I’ve got eleven bucks invested in a pack of skinless, boneless chicken breasts and it’s too windy to grill them.
This will work!
I set up our little charcoal grill, the folding table, and the camp chair that I don’t care gets dirty. The briquettes, although laced with cancer-causing chemicals to encourage quick-starts, refuse to light due to the wind.
Let’s see . . . Oh, I know!
I pull out the dash protector from the PTV and wrap it around the chair to serve as a wind block. Some paper stuffed under the briquettes and bingo! We’ve got fire!
The crew loves this routine.
I pour a little canola oil on the chicken, sprinkle with salt and pepper, and carefully place each piece above the white briquettes. These chicken breasts are huge, so when they’re slightly charred on the outside, I take a pair of scissors and cut them into filets. A little more time over the heat and they’re cooked perfectly!
The three of us feast on chicken until full.
The rest goes in a Rubbermaid container in the refrigerator. Life is so much easier with cooked chicken on hand to put in green salads or to make fajitas. And there’s nothing like a surprise chicken snack to make the crew happy!
I set up the Mick Stick for a photo shoot.
I love the walking stick Mick sent me!
I never used a walking stick before this one arrived. I didn’t think I needed one. Now that I’ve used it on a few walks, I can see the benefit.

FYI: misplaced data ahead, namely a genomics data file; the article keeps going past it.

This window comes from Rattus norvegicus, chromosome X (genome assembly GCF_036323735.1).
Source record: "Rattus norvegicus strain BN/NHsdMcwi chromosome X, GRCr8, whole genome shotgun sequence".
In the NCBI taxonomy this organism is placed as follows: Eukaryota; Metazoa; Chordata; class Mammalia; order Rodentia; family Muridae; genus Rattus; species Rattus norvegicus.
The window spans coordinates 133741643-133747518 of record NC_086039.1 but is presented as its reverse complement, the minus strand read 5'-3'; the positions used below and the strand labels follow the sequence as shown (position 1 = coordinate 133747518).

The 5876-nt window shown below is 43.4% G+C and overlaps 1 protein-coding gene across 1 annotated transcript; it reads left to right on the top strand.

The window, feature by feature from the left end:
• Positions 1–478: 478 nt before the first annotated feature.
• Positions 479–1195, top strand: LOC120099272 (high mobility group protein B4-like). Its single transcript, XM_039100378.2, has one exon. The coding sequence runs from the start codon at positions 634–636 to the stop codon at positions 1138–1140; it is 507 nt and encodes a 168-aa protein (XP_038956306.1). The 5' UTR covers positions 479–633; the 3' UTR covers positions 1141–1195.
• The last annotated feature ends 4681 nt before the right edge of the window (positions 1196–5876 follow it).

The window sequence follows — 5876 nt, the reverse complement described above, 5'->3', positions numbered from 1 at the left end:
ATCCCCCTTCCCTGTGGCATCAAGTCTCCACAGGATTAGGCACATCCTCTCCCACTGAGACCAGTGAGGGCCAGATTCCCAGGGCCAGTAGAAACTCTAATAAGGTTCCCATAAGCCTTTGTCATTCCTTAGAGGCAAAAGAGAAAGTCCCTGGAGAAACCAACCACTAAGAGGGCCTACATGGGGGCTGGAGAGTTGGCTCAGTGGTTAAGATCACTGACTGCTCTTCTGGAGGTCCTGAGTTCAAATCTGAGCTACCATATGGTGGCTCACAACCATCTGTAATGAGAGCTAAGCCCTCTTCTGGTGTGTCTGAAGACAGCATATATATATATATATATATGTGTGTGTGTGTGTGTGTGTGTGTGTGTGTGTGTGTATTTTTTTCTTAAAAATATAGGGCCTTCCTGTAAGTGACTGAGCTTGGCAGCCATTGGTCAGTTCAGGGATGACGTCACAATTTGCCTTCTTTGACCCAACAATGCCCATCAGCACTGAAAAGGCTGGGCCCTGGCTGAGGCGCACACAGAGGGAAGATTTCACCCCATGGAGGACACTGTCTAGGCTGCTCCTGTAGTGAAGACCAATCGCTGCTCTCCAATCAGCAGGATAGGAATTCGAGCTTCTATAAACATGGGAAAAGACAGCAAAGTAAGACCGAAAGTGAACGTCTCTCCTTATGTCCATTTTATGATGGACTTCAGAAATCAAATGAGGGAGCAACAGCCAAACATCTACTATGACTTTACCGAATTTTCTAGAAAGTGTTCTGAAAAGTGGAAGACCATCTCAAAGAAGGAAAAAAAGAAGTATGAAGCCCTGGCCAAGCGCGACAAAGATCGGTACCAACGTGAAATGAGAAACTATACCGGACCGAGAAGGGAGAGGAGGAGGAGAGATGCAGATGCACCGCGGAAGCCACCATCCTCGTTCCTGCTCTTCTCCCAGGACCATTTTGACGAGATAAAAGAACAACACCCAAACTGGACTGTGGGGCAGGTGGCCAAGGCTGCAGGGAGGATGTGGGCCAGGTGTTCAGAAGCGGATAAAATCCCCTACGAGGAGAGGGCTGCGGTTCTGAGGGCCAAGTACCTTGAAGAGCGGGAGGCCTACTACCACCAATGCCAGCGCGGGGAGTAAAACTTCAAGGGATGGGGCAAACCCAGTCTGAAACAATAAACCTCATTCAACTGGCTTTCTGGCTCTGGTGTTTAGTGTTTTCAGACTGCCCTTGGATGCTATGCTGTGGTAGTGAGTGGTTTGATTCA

My ankles twist very easily and the stick helps me avoid that, especially when walking over loose rocks. It also came in handy during our recent coyote encounter. It made me feel empowered so I didn’t give off a fear scent.
And then there’s the Bridget situation.
She should wear a bumper sticker on her butt that says “Warning: I brake for no reason.” We’re out walking and I almost fall when she stops quick, causing me to trip over her, but the Mighty Mick Stick saves the day!
Gee, Bridget, get some brake lights or sumpthin!
After the grilled chicken lunch, the crew and I make the short trip into the town of Ash Fork.
I want to stop by the post office to see if the breakaway cable has arrived. I’d call ahead to check, but post office rules forbid giving General Delivery information over the phone.
I don’t expect much of this town. I learned from the internet that it’s been wiped out by fire a couple of times since its founding in 1882. In fact, it used to be on the other side of the tracks previous to one of its fires.
Flagstone and being on the old Route 66 are its points of interest these days.
I leave Bridget and Spike squalling in the PTV and browse through the town’s impressive museum.
The post office sits at the top of wide, flagstone steps.
No package for me inside, just a couple of elderly locals hanging around, joking with the postman behind the counter. I’ll check back tomorrow.